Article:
Wilson v. Good et al

Middle District of Florida, flmd-8:2016-cv-02767

REPORT AND RECOMMENDATIONS re {{1}} Complaint filed by Dorothy Scott Wilson, {{2}} Motion for Leave to Proceed in forma pauperis filed by Dorothy Scott Wilson. Signed by Magistrate Judge Julie S. Sneed on 10/5/2016. (JR)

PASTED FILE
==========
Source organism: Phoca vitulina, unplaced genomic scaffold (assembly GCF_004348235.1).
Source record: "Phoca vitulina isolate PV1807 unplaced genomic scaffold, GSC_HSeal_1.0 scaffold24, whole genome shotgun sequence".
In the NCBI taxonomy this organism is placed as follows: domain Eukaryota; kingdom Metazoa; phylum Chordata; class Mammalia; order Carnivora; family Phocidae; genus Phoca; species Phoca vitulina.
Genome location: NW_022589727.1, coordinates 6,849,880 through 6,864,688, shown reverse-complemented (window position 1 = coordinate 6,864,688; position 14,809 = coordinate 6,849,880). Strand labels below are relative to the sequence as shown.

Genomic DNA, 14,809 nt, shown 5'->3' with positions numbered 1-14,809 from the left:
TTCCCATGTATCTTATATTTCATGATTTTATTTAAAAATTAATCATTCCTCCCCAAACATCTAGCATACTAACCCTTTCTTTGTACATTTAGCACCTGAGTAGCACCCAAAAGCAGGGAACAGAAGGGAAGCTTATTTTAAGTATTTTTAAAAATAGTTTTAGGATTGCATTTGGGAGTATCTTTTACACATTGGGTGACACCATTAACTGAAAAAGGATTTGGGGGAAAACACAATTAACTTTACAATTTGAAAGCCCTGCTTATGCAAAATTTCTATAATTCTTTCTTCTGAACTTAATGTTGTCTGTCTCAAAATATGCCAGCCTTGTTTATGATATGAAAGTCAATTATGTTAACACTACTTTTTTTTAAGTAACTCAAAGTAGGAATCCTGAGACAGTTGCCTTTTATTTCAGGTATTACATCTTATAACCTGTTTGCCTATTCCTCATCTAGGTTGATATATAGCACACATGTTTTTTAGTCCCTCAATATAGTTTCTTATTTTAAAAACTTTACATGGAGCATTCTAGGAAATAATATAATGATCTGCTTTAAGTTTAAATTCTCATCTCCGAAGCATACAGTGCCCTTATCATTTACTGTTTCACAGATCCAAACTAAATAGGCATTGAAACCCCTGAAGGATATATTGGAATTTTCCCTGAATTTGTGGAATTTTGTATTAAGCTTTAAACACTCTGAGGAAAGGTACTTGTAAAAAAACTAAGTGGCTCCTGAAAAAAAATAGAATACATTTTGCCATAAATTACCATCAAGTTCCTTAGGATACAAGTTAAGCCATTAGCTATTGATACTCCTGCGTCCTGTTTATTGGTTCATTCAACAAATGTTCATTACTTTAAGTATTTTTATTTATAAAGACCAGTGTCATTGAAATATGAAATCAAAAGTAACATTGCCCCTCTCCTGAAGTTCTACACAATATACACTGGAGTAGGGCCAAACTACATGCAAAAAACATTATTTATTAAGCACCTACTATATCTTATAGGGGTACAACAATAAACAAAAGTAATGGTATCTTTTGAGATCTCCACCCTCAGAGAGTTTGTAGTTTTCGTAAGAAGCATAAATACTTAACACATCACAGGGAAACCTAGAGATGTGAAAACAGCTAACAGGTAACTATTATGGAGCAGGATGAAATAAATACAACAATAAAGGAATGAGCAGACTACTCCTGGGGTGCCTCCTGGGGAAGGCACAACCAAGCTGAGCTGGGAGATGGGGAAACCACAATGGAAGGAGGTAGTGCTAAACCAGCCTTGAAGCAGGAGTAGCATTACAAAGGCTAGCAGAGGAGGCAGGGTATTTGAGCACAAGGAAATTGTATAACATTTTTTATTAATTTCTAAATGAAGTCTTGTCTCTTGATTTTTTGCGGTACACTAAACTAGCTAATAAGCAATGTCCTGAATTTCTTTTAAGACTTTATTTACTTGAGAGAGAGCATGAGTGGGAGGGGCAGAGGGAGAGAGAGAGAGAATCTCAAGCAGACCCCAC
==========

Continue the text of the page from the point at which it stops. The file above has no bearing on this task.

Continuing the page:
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PageID 28 UNITED STATES DISTRICT COURT MIDDLE DISTRICT OF FLORIDA TAMPA DIVISION DOROTHY SCOTT WILSON, Plaintiff, v. Case No: 8:16-cv-2767-T-33JSS COLIN GOOD, ALEXANDER PHILIPPOU and MARTHA PHILIPPOU, Defendants. ___________________________________/ REPORT AND RECOMMENDATION THIS MATTER is before the Court on Plaintiff's Application to Proceed in District Court Without Prepaying Fees or Costs (Dkt. 2) and Affidavit of Indigency (Dkt. 2-1), which the Court construes as a Motion for Leave to Proceed in Forma Pauperis. (Dkt. 2.) Upon consideration of Plaintiff's Complaint, it appears that this Court lacks subject-matter jurisdiction over this case. Therefore, it is recommended that Plaintiff's Complaint be dismissed. Pursuant to 28 U.S.C. § 1915, the Court may, upon a finding of indigency, authorize the commencement of an action without requiring the prepayment of fees or security. 28 U.S.C. § 1915(a)(1). However, when an application to proceed in forma pauperis is filed, the court must review the case and dismiss it sua sponte if the court determines that the action is frivolous or malicious, fails to state a claim on which relief may be granted, or seeks monetary relief against a defendant who is immune from such relief. 28 U.S.C. § 1915(e)(2)(B). Additionally, a federal court may raise jurisdictional issues on its own initiative at any stage of litigation, and the court may dismiss a complaint for lack of subject-matter jurisdiction based on the complaint alone. Butler v. Morgan, 562 F. App'x 832, 834 (11th Cir. 2014). In this case, Plaintiff alleges that diversity jurisdiction exists over her breach of contract claim under 28 U.S.C. PageID 29 § 1332. (Dkt. 1.) Diversity jurisdiction requires that the parties be citizens of different states and that the amount in controversy exceed $75,000. 28 U.S.C. § 1332. Plaintiff, a citizen of Florida, names Colin Good, Peter Philippou, Alexander Philippou, and Martha Philippou as Defendants in this case. (Dkt. 1.) Plaintiff provides that Peter Philippou, Alexander Philippou, and Martha Philippou reside in the United Kingdom, and Colin Good resides in Davenport, Florida.1 As such, it appears that Plaintiff and Defendant Colin Good both reside in Florida. See Triggs v. John Crump Toyota, Inc., 154 F.3d 1284, 1287 (11th Cir. 1998) ("Diversity jurisdiction requires complete diversity; every plaintiff must be diverse from every defendant."). Nevertheless, Plaintiff must allege diversity of citizenship, not just residency.2 See Taylor v. Appleton, 30 F.3d 1365, 1367 (11th Cir. 1994) ("Citizenship, not residence, is the key fact that must be alleged in the complaint to establish diversity for a natural person."). Accordingly, it is RECOMMENDED: 1. Plaintiff's Motion for Leave to Proceed in Forma Pauperis (Dkt. 2) be DENIED. 2. Plaintiff's Complaint (Dkt. 1) be DISMISSED without prejudice and with leave to file an amended complaint to allege the citizenship of each party. IT IS SO REPORTED in Tampa, Florida, on October 5, 2016. 1 Initially, in the Complaint, Plaintiff lists the address of attorney Kelly A. Greene's law firm in Orlando, Florida, as the address for each Defendant. (Dkt. 1 at 2.) Subsequently, however, Plaintiff provides the address of each Defendant in the service list following the Complaint. (Dkt. 1 at 6.) 2 For purposes of diversity jurisdiction, "[c]itizenship is equivalent to 'domicile,'" which is the place of an individual's "true, fixed, and permanent home and principal establishment" to which the individual has the intention of returning. McCormick v. Aderholt, 293 F.3d 1254, 1257–58 (11th Cir. 2002). "An assertion of permanent residency sufficiently alleges domicile." Dyer v. Wal-Mart Stores, Inc., 535 F. App'x 839, 841 n.2 (11th Cir. 2013) (citing Molinos Valle Del Cibao, C. por A. v. Lama, 633 F.3d 1330, 1342 (11th Cir. 2011)). -2- PageID 30 NOTICE TO PARTIES A party has fourteen days from this date to file written objections to the Report and Recommendation's factual findings and legal conclusions. A party's failure to file written objections waives that party's right to challenge on appeal any unobjected-to factual finding or legal conclusion the district judge adopts from the Report and Recommendation. See 11th Cir. R. 3-1. Copies furnished to: Counsel of Record Unrepresented Party -3-